Epidural Steroid Injections
The use of spinal injections to treat low back was first documented in 1901. Then in 1952, epidural steroid injections were introduced for low back pain with associated sciatica (pain in the sciatic nerve due to lumbar disc herniation). Today, epidural steroid injections are an integral part of non-surgical management of low back pain.
Several common conditions, including lumbar disc herniation, degenerative disc disease and lumbar spinal stenosis, can cause severe acute or chronic low back pain and/or leg pain. For these and other conditions, an epidural steroid injection may be an effective non-surgical treatment option. While the effects of the injection tend to be temporary (relief from pain for one week up to one year), an epidural can be very beneficial for patients during an episode of severe back pain and provide enough relief to allow the patient to progress with their rehabilitation program.
An epidural is an injection that delivers steroids directly into the epidural space within the spine. This space is the area between the dura mater (a membrane) and the vertebral wall, and is filled with fat and small blood vessels. It is located just outside the dural sac, which surrounds the nerve roots and cerebrospinal fluid (the fluid nerve roots are bathed in). Sometimes a flushing solution (either lidocaine or normal saline) is also used to help flush out inflammatory proteins which may be the source of pain.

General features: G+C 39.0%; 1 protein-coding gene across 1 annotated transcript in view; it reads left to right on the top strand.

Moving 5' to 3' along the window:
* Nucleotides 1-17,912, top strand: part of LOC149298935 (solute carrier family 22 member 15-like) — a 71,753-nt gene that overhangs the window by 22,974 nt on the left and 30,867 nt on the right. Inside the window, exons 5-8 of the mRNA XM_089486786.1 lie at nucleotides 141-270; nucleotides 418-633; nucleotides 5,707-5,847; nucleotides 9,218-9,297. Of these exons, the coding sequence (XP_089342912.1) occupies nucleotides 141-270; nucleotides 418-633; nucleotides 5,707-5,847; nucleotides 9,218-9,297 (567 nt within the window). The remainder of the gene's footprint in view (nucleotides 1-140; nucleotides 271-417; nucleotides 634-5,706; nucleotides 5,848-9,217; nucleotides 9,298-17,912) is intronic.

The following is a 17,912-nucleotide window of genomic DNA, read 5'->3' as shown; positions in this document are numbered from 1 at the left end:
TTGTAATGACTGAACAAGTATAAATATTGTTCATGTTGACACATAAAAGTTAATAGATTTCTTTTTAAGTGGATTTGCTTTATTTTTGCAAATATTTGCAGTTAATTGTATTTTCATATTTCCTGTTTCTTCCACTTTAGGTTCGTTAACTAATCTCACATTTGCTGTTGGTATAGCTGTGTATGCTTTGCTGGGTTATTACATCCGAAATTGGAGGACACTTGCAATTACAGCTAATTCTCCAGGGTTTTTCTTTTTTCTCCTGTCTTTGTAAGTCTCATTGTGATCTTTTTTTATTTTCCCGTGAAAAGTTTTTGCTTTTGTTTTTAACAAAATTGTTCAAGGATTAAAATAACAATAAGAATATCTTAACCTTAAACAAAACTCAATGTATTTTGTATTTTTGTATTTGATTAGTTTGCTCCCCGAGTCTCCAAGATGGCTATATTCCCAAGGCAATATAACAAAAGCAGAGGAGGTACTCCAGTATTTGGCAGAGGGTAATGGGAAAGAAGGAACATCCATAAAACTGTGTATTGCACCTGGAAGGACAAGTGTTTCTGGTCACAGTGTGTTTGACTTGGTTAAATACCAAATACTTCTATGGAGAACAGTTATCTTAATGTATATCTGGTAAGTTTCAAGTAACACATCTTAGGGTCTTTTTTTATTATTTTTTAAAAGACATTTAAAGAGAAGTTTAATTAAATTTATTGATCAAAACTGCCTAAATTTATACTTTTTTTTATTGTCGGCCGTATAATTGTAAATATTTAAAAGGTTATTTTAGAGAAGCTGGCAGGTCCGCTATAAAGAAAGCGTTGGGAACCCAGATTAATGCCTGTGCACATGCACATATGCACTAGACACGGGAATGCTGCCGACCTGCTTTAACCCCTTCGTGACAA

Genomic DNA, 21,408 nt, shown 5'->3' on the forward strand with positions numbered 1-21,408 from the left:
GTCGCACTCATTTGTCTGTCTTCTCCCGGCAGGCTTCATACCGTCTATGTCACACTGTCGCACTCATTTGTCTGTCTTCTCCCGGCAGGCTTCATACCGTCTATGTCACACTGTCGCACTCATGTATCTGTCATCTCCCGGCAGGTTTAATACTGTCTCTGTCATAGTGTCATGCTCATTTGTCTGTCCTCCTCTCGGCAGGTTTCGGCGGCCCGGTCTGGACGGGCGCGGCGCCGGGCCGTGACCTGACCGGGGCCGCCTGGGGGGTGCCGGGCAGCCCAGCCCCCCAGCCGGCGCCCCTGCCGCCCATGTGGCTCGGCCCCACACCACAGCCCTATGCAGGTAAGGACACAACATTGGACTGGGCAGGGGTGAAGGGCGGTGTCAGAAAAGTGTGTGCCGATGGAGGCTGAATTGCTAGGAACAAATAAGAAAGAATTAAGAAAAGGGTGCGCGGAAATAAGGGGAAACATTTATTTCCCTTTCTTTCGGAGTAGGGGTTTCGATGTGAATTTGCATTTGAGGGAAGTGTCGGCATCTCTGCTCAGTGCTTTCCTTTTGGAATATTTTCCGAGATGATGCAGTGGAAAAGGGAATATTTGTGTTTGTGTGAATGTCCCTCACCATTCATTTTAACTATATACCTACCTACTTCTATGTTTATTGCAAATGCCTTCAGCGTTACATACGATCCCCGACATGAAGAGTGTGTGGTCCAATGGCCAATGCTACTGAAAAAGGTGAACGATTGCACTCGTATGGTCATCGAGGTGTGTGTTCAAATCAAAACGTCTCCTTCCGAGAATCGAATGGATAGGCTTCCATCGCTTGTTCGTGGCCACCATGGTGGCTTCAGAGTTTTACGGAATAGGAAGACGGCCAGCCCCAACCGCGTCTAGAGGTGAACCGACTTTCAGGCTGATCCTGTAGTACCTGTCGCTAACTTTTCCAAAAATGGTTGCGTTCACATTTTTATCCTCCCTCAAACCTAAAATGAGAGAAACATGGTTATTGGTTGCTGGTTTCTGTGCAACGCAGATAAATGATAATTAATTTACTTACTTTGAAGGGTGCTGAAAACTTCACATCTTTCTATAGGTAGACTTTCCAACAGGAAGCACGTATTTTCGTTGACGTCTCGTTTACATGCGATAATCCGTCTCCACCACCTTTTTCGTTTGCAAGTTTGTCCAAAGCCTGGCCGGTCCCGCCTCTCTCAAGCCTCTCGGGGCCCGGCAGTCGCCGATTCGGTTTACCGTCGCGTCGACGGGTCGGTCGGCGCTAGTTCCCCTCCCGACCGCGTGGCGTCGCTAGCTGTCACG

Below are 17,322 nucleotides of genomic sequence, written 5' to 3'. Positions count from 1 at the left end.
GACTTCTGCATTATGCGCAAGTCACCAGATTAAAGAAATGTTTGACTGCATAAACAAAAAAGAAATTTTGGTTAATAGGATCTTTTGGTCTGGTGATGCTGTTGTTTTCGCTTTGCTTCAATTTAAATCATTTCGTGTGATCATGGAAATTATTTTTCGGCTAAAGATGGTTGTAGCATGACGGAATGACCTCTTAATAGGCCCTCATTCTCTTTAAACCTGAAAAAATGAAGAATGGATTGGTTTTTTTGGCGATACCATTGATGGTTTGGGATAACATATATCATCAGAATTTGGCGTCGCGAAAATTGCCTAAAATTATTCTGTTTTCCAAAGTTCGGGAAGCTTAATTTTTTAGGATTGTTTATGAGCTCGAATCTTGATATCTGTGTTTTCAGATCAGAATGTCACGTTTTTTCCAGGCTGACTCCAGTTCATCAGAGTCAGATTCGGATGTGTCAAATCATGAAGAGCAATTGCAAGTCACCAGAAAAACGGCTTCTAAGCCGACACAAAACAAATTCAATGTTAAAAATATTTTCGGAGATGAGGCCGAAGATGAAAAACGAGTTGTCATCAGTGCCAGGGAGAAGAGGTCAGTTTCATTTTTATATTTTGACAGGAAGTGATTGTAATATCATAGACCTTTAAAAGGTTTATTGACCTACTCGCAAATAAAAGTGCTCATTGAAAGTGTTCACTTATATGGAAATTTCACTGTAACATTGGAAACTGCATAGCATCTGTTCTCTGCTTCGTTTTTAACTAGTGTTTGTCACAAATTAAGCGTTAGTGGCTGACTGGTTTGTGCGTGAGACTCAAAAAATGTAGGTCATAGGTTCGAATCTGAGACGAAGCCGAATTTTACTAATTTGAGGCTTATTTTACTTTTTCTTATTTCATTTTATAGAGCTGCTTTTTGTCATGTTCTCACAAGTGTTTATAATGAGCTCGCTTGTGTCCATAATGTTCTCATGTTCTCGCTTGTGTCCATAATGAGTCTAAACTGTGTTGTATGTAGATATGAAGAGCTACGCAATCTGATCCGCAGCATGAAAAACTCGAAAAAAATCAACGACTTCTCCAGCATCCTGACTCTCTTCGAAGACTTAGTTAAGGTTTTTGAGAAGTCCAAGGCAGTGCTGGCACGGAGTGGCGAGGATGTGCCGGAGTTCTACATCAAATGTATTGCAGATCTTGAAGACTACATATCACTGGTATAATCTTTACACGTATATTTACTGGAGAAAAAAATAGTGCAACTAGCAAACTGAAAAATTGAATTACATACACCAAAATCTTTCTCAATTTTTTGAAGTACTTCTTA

The procedure usually takes between 15 and 30 minutes with the patient laying flat on their abdomen on an X-ray table. The skin is numbed with lidocaine prior to the injection. Then, using fluoroscopy for guidance, the physician directs a needle toward the epidural space. Once the needle is in the exact position, the epidural steroid solution is injected. The patient is then monitored for 15 to 20 minutes before being discharged.